at your table and has an excellent rotisserie). www.islamujeresturismo.com

Oahu, Hawaii

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When you travel to Oahu, you have arrived at the culinary
epicenter of the Pacific-Asian world. In Honolulu you’ll find
Asian-based dishes with a bit of Americana (dare we say, SPAM) thrown
in, as well as an island twist based on local ingredients. Join Hawaii Food Tours’
Hole-in-the-Wall Tour ( www.hawaiifoodtours.com;
rates from $99). It’s offered every day but Sunday and is your chance
to taste the treats that local chefs seek on their day off. You might
try a Hawaiian plate lunch, Chinese dumplings, pastries, Thai noodles,
barbecued meat satay, Vietnamese summer rolls, Bento Boxes or crack
seed, a snack of dehydrated fruit that was introduced by the first
Chinese plantation workers.

Slideshow:
The heart of Hawaii

But for strictly Hawaiian fare, don’t miss Helena’s Hawaiian Foods,
where the menu hasn’t changed much in 60 years. Order the

pipikaula

ribs. These double-thick, kalbi-cut beef short ribs are salted,
air-dried and cooked so they are crispy on the outside and juicy inside.

www.visit-oahu.com

Sicily, Italy

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An
informal poll of ISLANDS editors shows that Sicily is the island that
most ignites the four-o’clock hunger
pains. It’s a landscape best experienced by taste, where trees produce
olives that wind up as delicate oils; almonds and pistachios find
their way into pastries; and juicy white plums are made into preserves.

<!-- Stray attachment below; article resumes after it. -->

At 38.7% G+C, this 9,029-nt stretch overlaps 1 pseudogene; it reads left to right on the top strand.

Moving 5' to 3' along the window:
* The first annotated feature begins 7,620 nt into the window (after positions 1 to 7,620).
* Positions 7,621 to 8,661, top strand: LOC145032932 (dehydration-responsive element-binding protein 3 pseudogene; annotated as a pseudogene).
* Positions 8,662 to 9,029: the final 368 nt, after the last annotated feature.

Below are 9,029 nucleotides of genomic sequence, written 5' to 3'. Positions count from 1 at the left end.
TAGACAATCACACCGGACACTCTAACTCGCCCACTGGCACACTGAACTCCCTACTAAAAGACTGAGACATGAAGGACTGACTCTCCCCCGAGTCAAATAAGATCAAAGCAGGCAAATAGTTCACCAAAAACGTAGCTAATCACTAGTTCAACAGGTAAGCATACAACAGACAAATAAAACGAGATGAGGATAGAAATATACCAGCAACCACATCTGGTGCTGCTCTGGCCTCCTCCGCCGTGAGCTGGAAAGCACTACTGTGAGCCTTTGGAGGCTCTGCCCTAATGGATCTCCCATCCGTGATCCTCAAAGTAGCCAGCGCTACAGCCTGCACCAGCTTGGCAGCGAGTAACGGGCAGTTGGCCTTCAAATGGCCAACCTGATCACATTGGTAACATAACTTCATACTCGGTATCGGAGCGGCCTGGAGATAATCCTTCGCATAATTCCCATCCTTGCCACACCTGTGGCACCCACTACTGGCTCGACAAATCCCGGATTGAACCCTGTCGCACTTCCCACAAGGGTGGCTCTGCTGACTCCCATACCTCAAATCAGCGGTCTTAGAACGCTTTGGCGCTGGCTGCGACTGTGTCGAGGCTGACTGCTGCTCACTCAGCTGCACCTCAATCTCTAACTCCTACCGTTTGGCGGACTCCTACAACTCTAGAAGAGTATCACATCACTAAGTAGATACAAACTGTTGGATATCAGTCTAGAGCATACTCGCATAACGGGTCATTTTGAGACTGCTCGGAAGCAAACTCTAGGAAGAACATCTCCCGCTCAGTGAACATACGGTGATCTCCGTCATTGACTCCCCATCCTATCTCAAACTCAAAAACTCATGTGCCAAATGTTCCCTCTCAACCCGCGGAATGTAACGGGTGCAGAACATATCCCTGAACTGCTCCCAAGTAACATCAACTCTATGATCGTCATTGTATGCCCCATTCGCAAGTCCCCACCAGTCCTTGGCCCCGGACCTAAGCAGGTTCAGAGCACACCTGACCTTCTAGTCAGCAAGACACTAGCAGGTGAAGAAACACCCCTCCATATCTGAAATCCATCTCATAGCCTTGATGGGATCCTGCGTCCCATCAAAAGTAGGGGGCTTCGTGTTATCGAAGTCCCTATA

The earth yields ripe melons eaten in spring, ruby-red strawberries
best enjoyed with a bit of aged balsamic vinegar, and tender grapes
that are crafted into biodynamic wines. And that’s just the beginning.
We haven’t even gotten to the cheese, the fish or the pasta.

Hands down, Sicily is our land of milk and honey. No matter where you
travel on the island, the largest in the Mediterranean, you’re going
to eat well. After all, Sicily is divided into 20 regions that all
participate in Slow Food, the 21-year-old, Italian-founded organization
that is committed to the connection between the pleasure of food and
its origins; www.slowfood.com.
If your island dream means you cook as well as eat, then head for the
island’s heart, midway between Palermo on the north and Agrigento on the
south, and into the kitchen of cookbook author Anna Tasca Lanza on her
family’s 1,200-acre country estate and winery, Regaleali-Tasca
d’Almerita; www.absoluteitalia.com.
After dinner, stay overnight and enjoy a cooking demonstration the
next day. Or come for five days to cook, shop, walk the countryside and
dine in village trattorias. www.italiantourism.com

Jersey, Channel Islands

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We know that everyone’s island dream is unique. If yours
is to eat, then start planning a trip to Jersey where nearly 200
restaurants, four annual food festivals and regular farmers markets make
eating a year-round sport. Go there at your fighting weight and let
your hedonistic impulses run free: Never skimp on the rich butter and
cream from Jersey’s eponymous cows, always take a helping of the
delicate Jersey Royal new potatoes, say yes to your third round of Royal
Bay oysters, and order lobster tail for lunch.

This southernmost English Channel Island is nearer to France than
England, and its position in the path of the warm Gulf Stream creates an
abundance of seafood, particularly shellfish. Hence, a favorite saying
in Jersey French: Du paisson dait nagi trais fais: dans la me,
dans l’beurre et dans l’vin
.” Fish should swim three times: in the
sea, in butter and in wine.” A great time to visit is during the Out
of the Blue Maritime Festival (July 7-8) for a weekend of seafood, sea
shanties, street theater and alfresco dining, plus a special-edition
farmers market featuring the neighbors’ Norman-French products, such as
foie gras, honey, cheese, candles and Calvados. It’s also a good place